MOSCOW, Idaho - Bryan Kohberger, the criminology Ph.D. student accused of ambushing a group of University of Idaho undergrads in November, allegedly sent one of the four victims a series of private messages on Instagram before the slayings, according to a new report.
"He slid into one of the girls' DMs several times, but she didn't respond," an unnamed investigator told People. "Basically, it was just him saying, 'Hey, how are you?' But he did it again and again."
The FBI, which assisted Moscow, Idaho, police in trailing Kohberger from his apartment in Pullman, Washington, to his parents' house in Pennsylvania's Poconos Mountains, did not immediately respond to a request for comment.
Fox News Digital was unable to confirm the reporting independently. The new allegation comes as details around the case are subject to a gag order – and officials have made few public statements since Kohberger's arrest on Dec. 30.
Bryan Kohberger is escorted to court in Pennsylvania prior to his extradition back to Idaho to face charges in the deaths of university students Madison Mogen, Kaylee Goncalves, Xana Kernodle and Ethan Chapin. Inset: Kohberger's WSU portrait and the
Kohberger reportedly sent the first message in late October – then a series of followups when he did not receive a response, according to People.
On Nov. 13, 2022, police allege that he snuck into a six-bedroom rental house on King Road in Moscow, Idaho, and killed four students, at least some of whom who are believed to have been asleep at the start of the ambush.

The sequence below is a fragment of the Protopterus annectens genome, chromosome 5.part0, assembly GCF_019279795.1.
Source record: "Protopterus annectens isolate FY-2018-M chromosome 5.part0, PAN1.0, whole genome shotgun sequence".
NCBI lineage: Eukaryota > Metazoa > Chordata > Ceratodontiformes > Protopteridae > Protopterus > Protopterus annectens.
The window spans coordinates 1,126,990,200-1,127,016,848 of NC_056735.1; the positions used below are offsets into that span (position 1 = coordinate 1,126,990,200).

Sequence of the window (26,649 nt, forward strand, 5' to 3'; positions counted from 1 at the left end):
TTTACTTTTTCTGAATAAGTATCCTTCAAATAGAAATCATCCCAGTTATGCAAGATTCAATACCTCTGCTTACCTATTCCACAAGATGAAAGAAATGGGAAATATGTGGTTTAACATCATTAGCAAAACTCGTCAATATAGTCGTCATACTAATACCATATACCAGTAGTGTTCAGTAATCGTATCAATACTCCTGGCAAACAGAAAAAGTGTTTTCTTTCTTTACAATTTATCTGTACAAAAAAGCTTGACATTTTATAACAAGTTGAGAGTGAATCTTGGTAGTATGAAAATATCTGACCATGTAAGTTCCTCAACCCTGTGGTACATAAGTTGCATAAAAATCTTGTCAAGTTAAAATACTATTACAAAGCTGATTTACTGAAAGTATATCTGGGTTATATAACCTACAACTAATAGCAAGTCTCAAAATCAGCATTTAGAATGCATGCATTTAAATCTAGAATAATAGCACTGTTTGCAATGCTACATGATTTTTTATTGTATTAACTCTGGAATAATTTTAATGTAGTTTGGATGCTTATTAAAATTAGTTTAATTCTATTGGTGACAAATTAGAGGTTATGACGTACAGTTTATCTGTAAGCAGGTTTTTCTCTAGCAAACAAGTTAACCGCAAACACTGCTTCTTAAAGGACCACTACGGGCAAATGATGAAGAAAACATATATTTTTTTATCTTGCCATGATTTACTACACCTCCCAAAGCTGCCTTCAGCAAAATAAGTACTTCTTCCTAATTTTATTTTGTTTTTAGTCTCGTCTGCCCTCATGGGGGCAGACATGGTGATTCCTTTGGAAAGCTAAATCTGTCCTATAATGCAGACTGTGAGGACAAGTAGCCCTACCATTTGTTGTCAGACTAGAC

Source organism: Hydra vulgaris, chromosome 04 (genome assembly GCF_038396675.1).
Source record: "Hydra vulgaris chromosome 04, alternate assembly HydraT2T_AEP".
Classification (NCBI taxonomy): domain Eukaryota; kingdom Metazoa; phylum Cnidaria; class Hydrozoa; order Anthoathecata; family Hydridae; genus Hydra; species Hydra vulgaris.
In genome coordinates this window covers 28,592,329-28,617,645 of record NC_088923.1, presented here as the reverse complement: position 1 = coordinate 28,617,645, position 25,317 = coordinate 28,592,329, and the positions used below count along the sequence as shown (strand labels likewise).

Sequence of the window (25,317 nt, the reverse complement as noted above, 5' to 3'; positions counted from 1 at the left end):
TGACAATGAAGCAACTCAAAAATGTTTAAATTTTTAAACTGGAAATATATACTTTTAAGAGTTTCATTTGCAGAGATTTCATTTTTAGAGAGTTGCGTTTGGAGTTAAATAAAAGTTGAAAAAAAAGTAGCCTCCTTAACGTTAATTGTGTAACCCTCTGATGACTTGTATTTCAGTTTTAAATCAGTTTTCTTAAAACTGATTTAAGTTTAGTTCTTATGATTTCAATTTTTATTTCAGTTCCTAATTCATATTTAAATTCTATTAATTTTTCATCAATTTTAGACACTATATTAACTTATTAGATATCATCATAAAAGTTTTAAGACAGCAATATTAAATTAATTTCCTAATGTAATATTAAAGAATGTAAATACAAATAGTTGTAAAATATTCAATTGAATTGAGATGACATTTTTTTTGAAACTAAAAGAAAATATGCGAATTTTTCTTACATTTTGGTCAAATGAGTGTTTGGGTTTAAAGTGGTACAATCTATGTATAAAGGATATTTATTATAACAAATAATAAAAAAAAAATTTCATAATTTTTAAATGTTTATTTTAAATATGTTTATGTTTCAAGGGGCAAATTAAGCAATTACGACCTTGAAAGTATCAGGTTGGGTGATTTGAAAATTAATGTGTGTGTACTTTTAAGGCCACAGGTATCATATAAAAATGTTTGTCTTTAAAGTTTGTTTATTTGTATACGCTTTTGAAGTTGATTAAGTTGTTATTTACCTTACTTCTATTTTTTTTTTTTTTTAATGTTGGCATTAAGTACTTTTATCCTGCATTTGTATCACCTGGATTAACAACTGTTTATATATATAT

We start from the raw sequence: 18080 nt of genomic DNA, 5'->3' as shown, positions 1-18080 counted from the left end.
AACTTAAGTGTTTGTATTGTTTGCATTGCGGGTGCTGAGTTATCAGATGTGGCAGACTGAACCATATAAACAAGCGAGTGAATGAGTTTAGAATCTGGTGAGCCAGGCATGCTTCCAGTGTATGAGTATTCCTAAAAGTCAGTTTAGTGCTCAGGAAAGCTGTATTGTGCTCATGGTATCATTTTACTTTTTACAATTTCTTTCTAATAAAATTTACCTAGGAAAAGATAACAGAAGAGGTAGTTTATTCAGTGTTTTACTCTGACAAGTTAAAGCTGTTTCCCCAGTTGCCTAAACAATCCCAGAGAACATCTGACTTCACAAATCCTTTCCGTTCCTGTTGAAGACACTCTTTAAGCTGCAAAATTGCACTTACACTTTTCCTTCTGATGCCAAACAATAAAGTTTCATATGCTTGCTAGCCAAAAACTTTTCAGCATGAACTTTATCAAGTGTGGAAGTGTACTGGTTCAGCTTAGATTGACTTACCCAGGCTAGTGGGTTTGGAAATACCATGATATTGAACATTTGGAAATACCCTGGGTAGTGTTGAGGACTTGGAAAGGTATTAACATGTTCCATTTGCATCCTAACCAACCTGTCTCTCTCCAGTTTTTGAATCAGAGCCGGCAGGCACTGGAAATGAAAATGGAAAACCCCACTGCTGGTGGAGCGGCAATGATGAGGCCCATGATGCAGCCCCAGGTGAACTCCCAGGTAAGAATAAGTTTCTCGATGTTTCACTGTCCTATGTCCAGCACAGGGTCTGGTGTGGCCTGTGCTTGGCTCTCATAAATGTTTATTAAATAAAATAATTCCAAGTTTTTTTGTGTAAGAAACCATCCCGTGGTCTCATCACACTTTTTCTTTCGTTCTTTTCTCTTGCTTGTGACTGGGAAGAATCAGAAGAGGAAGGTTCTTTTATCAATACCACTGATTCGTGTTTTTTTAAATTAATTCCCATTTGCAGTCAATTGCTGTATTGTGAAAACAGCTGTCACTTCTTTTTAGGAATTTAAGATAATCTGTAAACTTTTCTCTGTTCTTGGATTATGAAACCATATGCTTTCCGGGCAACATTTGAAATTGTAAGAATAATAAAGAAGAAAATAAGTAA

The victims, 21-year-old Kaylee Goncalves and Madison Mogen and 20-year-old Xana Kernodle and Ethan Chapin, include three young women who lived together and a visiting boyfriend.
Shanon Gray, the attorney for Goncalves' parents, said "no one" knew about Kohberger before the slayings, however, he left open the possibility.
"Any information any of the families gather regarding connections to any of the victims will be turned over to the Moscow Police Department," he told Fox News Digital.
Police had previously been looking into whether Kohberger had stalked the victims prior to the slayings, according to court documents.
Bryan Kohberger enters a courtroom in Moscow, Idaho, Jan. 12, 2023, for a status hearing. He waived his right to a quick preliminary hearing and will appear in court again on June 26. (Kai Eiselein / Pool)
Police allege that Kohberger, a student at the neighboring Washington State University just seven miles away, cased the victims' home at least 12 times prior to the murders. Then, just hours after the attack, police say they tracked Kohberger's phone back to the crime scene.
Kohberger faces four counts of first-degree murder and a felony burglary charge for allegedly entering the home with intent to kill. He could face the death penalty if convicted.
He is due back in court in June for a hearing in which his defense is expected to challenge the evidence used to obtain a warrant for his arrest.
Two other housemates were not attacked – including one who allegedly heard crying from Kernodle's room and a man saying, "It's OK, I'm going to help you."
A short while later, police say she saw a masked man with "bushy eyebrows" leaving through a sliding door.
According to the police affidavit, Kohberger left behind a Ka-Bar knife sheath with DNA on the snap. Investigators recovered it in Mogen's bed, next to her body.
Kohberger lived in an apartment in Pullman, Washington, where he was studying for a Ph.D. in the school's department of criminal justice and criminology. The campus is across the state line but only about 10 miles from the University of Idaho.
He had allegedly been stalking the King Road home for weeks, according to the affidavit.